There are 85 separable instances of “kingdom” in the Synoptic Gospels; we have three left and two of them are in our text today:
24 Also a dispute arose among them as to which of them was considered to be greatest. 25 Jesus said to them, ?The kings of the Gentiles lord it over them; and those who exercise authority over them call themselves Benefactors. 26 But you are not to be like that. Instead, the greatest among you should be like the youngest, and the one who rules like the one who serves. 27 For who is greater, the one who is at the table or the one who serves? Is it not the one who is at the table? But I am among you as one who serves. 28 You are those who have stood by me in my trials. 29 And I confer on you a kingdom, just as my Father conferred one on me, 30 so that you may eat and drink at my table in my kingdom and sit on thrones, judging the twelve tribes of Israel.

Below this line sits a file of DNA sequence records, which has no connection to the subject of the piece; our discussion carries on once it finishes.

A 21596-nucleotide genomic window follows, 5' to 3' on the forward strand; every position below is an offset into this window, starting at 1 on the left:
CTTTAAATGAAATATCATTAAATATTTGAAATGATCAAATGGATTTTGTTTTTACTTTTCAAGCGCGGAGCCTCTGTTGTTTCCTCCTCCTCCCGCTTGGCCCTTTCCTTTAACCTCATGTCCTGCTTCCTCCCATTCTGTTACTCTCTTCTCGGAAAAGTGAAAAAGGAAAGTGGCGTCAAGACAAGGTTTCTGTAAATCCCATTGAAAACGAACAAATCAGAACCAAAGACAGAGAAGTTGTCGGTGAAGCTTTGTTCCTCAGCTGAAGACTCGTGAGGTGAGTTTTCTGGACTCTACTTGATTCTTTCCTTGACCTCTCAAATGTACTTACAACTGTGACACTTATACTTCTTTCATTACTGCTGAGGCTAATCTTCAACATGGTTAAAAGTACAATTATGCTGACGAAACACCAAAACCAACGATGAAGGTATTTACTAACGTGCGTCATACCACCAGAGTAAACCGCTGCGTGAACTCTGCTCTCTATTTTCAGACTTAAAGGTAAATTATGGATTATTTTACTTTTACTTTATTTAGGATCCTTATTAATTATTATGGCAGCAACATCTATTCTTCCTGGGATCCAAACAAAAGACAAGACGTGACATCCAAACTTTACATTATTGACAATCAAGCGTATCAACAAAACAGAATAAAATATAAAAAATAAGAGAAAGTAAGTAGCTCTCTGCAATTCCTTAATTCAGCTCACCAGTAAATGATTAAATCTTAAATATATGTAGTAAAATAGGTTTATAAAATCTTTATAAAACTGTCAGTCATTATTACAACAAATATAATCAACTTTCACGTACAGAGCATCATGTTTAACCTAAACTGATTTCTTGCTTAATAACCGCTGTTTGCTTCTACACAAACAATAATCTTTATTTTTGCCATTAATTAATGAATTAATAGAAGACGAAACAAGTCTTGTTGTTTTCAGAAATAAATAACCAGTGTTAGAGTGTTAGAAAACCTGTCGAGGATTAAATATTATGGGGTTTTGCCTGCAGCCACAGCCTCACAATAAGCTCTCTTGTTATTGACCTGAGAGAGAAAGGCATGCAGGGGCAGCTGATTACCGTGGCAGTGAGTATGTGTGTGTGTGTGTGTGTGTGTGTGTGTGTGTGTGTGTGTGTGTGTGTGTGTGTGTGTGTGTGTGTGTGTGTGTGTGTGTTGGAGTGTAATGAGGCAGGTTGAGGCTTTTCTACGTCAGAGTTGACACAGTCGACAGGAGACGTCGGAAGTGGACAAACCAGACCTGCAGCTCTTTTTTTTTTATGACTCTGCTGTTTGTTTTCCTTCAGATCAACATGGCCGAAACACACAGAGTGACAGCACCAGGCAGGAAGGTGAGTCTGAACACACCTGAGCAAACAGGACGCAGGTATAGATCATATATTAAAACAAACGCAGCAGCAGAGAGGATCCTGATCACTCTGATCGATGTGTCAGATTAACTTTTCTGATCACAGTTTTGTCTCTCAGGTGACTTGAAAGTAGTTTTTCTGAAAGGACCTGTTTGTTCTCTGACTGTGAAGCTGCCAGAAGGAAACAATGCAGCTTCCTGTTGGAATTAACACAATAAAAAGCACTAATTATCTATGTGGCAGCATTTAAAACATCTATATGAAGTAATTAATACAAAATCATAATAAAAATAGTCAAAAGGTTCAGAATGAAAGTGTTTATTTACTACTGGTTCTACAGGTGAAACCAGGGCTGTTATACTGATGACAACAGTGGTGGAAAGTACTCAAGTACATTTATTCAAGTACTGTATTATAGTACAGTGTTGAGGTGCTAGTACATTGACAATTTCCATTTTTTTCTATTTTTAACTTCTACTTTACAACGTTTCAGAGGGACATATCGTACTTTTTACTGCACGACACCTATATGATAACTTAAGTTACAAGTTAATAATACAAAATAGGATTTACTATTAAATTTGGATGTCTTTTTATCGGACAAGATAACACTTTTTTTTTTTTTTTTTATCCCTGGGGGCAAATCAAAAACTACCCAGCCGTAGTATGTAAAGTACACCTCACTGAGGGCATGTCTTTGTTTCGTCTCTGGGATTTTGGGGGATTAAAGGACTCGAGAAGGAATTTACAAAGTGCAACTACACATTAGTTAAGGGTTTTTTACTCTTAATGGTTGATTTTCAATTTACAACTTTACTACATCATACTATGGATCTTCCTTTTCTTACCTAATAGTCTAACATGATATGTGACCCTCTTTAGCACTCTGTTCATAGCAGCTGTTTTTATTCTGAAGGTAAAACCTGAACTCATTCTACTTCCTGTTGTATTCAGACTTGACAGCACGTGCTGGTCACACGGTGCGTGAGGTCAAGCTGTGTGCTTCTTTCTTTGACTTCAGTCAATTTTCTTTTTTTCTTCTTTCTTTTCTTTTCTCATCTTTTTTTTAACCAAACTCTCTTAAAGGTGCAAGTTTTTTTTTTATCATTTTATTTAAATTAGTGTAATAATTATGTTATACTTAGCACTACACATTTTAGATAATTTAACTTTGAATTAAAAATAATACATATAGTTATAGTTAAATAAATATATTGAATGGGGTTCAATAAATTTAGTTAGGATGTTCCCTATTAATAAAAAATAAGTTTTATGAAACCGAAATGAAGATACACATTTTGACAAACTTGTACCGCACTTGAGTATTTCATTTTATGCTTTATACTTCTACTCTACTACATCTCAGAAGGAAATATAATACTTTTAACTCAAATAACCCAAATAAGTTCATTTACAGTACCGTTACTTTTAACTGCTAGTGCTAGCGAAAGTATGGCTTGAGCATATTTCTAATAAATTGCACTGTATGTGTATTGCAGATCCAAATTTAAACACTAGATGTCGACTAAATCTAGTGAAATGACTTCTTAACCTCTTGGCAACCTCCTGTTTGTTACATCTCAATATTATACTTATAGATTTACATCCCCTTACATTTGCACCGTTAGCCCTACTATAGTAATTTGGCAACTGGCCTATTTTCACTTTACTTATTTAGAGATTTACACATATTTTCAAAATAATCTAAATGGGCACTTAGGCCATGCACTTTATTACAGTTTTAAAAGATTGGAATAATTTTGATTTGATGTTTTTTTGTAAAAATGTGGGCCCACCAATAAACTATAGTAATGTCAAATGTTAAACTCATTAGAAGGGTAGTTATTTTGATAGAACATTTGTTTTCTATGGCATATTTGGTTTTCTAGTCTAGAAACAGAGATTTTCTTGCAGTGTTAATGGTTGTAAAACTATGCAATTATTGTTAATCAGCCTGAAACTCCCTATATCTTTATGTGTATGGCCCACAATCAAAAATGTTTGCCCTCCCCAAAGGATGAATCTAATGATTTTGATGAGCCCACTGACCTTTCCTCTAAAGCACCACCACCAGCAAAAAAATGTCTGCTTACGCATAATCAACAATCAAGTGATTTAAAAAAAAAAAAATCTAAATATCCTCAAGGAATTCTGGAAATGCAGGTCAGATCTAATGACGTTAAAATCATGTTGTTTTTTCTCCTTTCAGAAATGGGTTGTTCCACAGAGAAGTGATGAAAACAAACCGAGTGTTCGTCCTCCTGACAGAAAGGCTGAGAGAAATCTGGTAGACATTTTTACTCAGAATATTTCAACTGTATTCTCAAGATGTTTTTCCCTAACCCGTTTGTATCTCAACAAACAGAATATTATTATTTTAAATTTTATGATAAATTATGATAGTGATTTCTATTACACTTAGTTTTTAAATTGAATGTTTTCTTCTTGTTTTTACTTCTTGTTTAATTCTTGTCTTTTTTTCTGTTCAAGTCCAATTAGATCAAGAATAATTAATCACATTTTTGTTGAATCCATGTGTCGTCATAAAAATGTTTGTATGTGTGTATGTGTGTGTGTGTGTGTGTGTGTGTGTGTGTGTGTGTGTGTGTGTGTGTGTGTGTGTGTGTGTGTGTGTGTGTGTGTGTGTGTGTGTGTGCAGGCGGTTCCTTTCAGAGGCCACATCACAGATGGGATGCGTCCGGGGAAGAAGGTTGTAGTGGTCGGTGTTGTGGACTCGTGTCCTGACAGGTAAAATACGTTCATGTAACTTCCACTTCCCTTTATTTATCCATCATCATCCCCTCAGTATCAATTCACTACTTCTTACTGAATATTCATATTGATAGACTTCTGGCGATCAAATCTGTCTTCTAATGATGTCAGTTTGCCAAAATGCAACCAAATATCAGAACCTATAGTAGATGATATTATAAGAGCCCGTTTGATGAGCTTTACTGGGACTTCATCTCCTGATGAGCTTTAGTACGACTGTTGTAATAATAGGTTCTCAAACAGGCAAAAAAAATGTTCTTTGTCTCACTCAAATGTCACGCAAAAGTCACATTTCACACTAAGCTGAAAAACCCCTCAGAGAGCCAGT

1. Kingdom ethics are not the same as Roman ethics: power and honor shape Roman ethics; service and love shape Jesus’ ethics.
2. Jesus “confers” on his followers a kingdom as his Father conferred one on him.
3. What Jesus seems to be conferring is two-fold:
His followers are permitted at the table: fellowship with Christ
His followers will rule alongside him over the twelve tribes of Israel: judgment
4. Again, kingdom is intimately — never more so in fact — connected to fellowship with Jesus and it is also clearly associated with Davidic expectation of an earthly rule of the Messiah; disciples are his viceregents.